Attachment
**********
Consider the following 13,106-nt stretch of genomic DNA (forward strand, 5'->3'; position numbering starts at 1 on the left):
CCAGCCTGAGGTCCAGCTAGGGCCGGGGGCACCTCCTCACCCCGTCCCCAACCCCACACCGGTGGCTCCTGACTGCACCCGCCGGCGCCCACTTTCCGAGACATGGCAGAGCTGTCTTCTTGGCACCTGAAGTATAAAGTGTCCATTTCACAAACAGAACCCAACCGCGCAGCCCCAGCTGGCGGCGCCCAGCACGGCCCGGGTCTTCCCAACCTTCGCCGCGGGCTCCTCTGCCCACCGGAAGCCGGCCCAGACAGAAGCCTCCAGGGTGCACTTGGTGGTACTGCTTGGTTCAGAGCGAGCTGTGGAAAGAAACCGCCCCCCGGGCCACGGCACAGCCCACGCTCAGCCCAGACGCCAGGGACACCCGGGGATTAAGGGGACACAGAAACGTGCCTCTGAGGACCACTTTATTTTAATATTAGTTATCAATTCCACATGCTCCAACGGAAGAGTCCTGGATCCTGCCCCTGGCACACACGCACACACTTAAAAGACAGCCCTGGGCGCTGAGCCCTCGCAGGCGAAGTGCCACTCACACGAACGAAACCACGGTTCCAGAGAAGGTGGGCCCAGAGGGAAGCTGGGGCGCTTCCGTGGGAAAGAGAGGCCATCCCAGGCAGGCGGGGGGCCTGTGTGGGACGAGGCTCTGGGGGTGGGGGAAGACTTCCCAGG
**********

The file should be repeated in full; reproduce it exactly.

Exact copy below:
Consider the following 13,106-nt stretch of genomic DNA (forward strand, 5'->3'; position numbering starts at 1 on the left):
CCAGCCTGAGGTCCAGCTAGGGCCGGGGGCACCTCCTCACCCCGTCCCCAACCCCACACCGGTGGCTCCTGACTGCACCCGCCGGCGCCCACTTTCCGAGACATGGCAGAGCTGTCTTCTTGGCACCTGAAGTATAAAGTGTCCATTTCACAAACAGAACCCAACCGCGCAGCCCCAGCTGGCGGCGCCCAGCACGGCCCGGGTCTTCCCAACCTTCGCCGCGGGCTCCTCTGCCCACCGGAAGCCGGCCCAGACAGAAGCCTCCAGGGTGCACTTGGTGGTACTGCTTGGTTCAGAGCGAGCTGTGGAAAGAAACCGCCCCCCGGGCCACGGCACAGCCCACGCTCAGCCCAGACGCCAGGGACACCCGGGGATTAAGGGGACACAGAAACGTGCCTCTGAGGACCACTTTATTTTAATATTAGTTATCAATTCCACATGCTCCAACGGAAGAGTCCTGGATCCTGCCCCTGGCACACACGCACACACTTAAAAGACAGCCCTGGGCGCTGAGCCCTCGCAGGCGAAGTGCCACTCACACGAACGAAACCACGGTTCCAGAGAAGGTGGGCCCAGAGGGAAGCTGGGGCGCTTCCGTGGGAAAGAGAGGCCATCCCAGGCAGGCGGGGGGCCTGTGTGGGACGAGGCTCTGGGGGTGGGGGAAGACTTCCCAGG